From it the orc-trail ran out again, turning north along the dry skirts of the hills. Aragorn halted and examined the tracks closely. I fear that your heart spoke truly, Legolas: If they held to their pace, then at sundown yesterday they would reach the borders of Fangorn. They would be more willing, if my heart were less heavy. The sun was sinking when at last they drew near to the end of the line of downs.
For many hours they had marched without rest. They were going slowly now, and Gimli's back was bent. Stone-hard are the Dwarves in labour or journey, but this endless chase began to tell on him, as all hope failed in his heart. Aragorn walked behind him, grim and silent, stooping now and again to scan some print or mark upon the ground.
Only Legolas still stepped as lightly as ever, his feet hardly seeming to press the grass.
Wearily they followed him, climbing the long slope, until they came out upon the top. It was a round hill smooth and bare, standing by itself, the most northerly of the downs.
The Lord of the Rings The two towers
The sun sank and the shadows of evening fell like a curtain. They were alone in a grey formless world without mark or measure. Only far away north-west there was a deeper darkness against the dying light: It is growing cold!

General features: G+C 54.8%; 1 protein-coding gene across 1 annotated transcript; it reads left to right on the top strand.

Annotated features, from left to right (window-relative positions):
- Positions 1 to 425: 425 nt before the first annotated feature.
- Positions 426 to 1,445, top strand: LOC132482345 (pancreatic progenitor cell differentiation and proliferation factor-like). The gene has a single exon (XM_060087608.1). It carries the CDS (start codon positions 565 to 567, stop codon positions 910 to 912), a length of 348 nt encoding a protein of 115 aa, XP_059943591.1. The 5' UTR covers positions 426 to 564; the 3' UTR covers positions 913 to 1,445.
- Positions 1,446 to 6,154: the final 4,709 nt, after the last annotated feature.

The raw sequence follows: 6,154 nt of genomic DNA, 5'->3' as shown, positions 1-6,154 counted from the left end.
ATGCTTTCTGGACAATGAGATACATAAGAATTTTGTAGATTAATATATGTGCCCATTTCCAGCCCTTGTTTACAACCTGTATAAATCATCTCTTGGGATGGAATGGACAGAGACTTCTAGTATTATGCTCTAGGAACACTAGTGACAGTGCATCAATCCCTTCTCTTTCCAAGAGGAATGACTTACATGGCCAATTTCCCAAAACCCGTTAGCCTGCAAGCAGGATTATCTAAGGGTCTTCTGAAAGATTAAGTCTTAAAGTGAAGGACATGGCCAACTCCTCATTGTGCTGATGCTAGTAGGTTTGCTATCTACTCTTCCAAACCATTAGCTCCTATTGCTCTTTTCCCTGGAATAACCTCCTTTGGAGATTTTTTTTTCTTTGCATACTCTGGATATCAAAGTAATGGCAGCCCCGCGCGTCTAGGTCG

Yet do not cast all hope away. Tomorrow is unknown. Rede oft is found at the rising of the Sun. The night grew ever colder. Aragorn and Gimli slept fitfully, and whenever they awoke they saw Legolas standing beside them, or walking to and fro, singing softly to himself in his own tongue, and as he sang the white stars opened in the hard black vault above.
So the night passed. Together they watched the dawn grow slowly in the sky, now bare and cloudless, until at last the sunrise came. It was pale and clear. The wind was in the East and all the mists had rolled away; wide lands lay bleak about them in the bitter light. Ahead and eastward they saw the windy uplands of the Wold of Rohan that they had already glimpsed many days ago from the Great River.